In yesterday's USA Today, a gentleman named Don Feder wrote a column that seems to be of a type that's popping up recently - the "my, these atheists do seem to be getting a bit uppity these days" column. In response to books like The God Delusion and Letter to a Christian Nation, religionists are wondering why there seems to be a sudden interest in atheism. The answer seems pretty obvious - after years and years of having fundamentalist Christianity pushed in our faces, we've gotten a bit tired of it and decided to speak up, too. After all, the First Amendment gives atheists the same right to believe what we will and talk about it as Christians, Muslims, Hindus, you name it.
For what it's worth, Feder's conclusion is a valid, common sense one: the debate over faith, belief, the existence of God, is not over or settled in favor of either side. That's undeniable - a debate that's raged for millennia won't go away any time soon. To the extent that the more vocal atheist writers claim otherwise, perhaps in strident tones, they're wrong and (frequently) obnoxious. However, while getting to the right destination, Feder makes a couple of dubious detours.
For one, he brings up the classic canard regarding atheists and morality:
What would a world without God look like? Well, for one, morality becomes, if not impossible, exceedingly difficult. "Thou shalt not kill" loses much of its force when reduced from commandment to a suggestion. How inspiring can it be to wake in the morning, look in the mirror, and see an accident of evolutionary history — the end product of the random collision of molecules?That's wrong on so many levels, it's hard to know where to start. Morality can be easily divorced from belief in God and has been in other cultures for centuries. Logical systems of how to relate with our fellow man exist, many of them similar to the Golden Rule, which is hardly unique to Jesus and Christianity. It doesn't take a father figure in the sky threatening eternal damnation to get to the non-worship versions of the Commandments (don't kill, steal, lie, etc.) or the Sermon on the Mount (the aforementioned Golden Rule, help the poor, etc.). I'm not quite sure how the Declaration gets in there, given Jefferson's rather peculiar religious beliefs.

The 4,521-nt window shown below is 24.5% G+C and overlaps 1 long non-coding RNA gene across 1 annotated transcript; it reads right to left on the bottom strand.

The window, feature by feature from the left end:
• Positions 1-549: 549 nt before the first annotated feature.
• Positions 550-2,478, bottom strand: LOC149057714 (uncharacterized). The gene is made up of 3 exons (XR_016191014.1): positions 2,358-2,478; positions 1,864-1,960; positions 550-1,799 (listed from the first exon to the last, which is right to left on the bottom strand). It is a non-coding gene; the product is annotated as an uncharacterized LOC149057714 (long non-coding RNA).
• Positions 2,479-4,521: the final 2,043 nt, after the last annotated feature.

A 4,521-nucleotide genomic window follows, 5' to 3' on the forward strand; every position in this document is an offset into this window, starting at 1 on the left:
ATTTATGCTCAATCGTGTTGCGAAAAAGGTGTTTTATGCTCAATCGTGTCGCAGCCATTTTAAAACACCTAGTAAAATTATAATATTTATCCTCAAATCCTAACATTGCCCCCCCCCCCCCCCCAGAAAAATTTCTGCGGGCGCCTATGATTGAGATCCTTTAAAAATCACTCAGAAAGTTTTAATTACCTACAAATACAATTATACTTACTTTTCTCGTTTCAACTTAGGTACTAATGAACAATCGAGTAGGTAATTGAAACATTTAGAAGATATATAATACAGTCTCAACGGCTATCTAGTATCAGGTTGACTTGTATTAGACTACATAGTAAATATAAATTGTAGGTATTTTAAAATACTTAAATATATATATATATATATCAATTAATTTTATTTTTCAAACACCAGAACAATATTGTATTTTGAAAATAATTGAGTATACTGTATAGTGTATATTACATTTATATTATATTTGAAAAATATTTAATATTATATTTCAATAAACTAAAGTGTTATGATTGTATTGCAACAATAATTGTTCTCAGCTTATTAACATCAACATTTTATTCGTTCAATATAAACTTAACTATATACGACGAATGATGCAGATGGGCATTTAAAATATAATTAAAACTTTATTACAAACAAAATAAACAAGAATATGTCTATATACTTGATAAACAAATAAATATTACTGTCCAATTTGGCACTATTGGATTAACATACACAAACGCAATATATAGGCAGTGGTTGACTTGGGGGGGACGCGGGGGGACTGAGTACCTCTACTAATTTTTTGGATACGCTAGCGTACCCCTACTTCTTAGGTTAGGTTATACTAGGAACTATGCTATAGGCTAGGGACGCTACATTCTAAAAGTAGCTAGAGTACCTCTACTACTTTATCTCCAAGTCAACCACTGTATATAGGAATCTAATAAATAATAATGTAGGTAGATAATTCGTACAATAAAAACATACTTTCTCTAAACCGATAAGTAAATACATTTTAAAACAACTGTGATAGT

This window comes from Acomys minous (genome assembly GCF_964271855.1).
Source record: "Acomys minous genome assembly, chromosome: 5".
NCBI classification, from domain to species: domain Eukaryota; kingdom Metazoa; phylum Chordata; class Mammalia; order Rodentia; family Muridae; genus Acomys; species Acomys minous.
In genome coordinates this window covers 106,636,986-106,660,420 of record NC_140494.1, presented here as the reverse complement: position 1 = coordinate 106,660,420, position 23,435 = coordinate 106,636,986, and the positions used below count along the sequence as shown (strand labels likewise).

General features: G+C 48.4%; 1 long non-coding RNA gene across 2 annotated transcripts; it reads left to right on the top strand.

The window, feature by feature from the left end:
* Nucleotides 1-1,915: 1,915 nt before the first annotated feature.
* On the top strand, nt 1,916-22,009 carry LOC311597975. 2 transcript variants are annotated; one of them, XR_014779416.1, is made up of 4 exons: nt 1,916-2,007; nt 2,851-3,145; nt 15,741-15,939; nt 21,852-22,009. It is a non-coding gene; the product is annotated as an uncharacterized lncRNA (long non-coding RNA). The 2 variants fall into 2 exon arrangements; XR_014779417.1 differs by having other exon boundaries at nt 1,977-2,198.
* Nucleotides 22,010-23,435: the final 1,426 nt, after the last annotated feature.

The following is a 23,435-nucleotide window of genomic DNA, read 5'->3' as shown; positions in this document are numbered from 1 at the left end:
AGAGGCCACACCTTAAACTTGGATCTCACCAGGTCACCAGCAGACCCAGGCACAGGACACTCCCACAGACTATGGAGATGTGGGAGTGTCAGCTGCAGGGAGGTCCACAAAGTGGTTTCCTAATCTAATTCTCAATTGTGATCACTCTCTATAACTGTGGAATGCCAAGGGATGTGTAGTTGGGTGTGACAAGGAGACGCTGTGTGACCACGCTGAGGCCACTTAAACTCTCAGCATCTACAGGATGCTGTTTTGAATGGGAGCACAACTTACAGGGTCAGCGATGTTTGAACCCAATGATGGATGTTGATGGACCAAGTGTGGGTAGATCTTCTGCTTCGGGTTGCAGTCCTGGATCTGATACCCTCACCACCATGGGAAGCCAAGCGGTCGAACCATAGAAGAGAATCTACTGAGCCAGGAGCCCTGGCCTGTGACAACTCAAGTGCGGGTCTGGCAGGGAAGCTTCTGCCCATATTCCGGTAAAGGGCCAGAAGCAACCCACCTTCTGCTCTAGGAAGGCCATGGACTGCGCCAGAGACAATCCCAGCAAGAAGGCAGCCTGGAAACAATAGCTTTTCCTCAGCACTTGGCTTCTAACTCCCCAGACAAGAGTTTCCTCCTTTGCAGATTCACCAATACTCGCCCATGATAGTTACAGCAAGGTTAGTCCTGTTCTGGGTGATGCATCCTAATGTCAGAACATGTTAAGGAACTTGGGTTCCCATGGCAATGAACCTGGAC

A universe that isn't God-centered becomes ego-centered. People come to see choices through the prism of self: what promotes the individual's well-being and happiness. Such a worldview does not naturally lead to benevolence or self-sacrifice.
An affirmation of God can lead to the Ten Commandments, the Sermon on the Mount and the Declaration of Independence. In terms of morality, a denial of God leads nowhere.
Furthermore, how is acting morally because God, who will smite you if you don't, not "ego-centered." Doing what you think is right to avoid eternal damnation is as ego-centered as it gets. In any event, being good to each other and defining a non-God based morality means quite a bit more when you believe that this world is all there is and the only way for it to get better is via human progress.
Secondly, in arguing that God's fingerprints are all over history, Feder writes:
Jews introduced the world to monotheism.Or not. The Zoroastrians might have something to say about that, although they're a lot harder to find these days than Jews.
Like I said, in the end, Feder gets it right - the debate is not settled and it likely never will be. But the believers out there need to realize that the debate has two sides and they can't be surprised or offended when that side starts to speak up.